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Open Access Publications from the University of California

The Effects of Pesticides on the Bioluminescent Brittle Star Amphipholis squamata: Implications for Future Regulation

  • Author(s): Roberson, Megan Lee
  • et al.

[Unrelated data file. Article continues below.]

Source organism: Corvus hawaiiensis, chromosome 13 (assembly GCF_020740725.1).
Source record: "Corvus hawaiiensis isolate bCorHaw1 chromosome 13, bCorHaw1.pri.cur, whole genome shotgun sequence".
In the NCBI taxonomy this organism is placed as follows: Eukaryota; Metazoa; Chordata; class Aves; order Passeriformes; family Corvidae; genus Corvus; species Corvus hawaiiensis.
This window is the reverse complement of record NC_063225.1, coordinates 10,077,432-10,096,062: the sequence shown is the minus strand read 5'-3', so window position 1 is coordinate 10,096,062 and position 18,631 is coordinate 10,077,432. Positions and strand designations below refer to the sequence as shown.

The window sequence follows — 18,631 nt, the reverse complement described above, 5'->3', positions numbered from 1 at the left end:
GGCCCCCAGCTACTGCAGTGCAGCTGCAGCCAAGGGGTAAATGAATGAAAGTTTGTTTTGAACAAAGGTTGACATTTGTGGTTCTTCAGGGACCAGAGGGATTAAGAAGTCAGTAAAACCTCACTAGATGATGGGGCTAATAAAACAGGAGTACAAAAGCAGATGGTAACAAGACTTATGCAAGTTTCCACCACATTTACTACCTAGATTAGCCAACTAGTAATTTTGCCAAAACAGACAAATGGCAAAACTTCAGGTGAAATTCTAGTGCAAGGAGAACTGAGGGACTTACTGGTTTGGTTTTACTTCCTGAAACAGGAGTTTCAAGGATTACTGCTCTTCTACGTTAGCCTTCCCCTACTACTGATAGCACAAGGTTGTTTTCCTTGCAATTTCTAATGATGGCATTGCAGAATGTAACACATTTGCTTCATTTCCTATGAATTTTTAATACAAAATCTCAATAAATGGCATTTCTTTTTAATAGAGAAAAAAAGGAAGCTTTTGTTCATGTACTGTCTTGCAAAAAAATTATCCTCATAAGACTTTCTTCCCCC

Pesticide use is increasing worldwide. Thousands of pounds of active ingredients are used annually in the United States alone. While the use of these pesticides is prolific, our knowledge of the impacts they have on non-target species, ecosystems, and even our own bodies is lacking. This study aims to provide a better understanding of the sub-lethal effects of some of the most common pesticides on the bioluminescent brittle star Amphipholis squamata. This animal’s ability to produce light via its nervous system provides a new way to measure sub-lethal toxicity as opposed to traditional LC50 tests. Brittle stars were exposed to different concentrations of atrazine, cypermethrin, fipronil and glyphosate for one week. Changes in light production and intensity were measured. All treatments of each pesticide showed differences in all measures of light relative to those of the control. Exposure to these pesticides at very small concentrations of 10 µg/L and 1 µg/L also resulted in death in the majority of treatments. The results from this study can be used to inform regulation of these pesticides, and provide better insight into the consequences of pesticides in agricultural and urban runoff.

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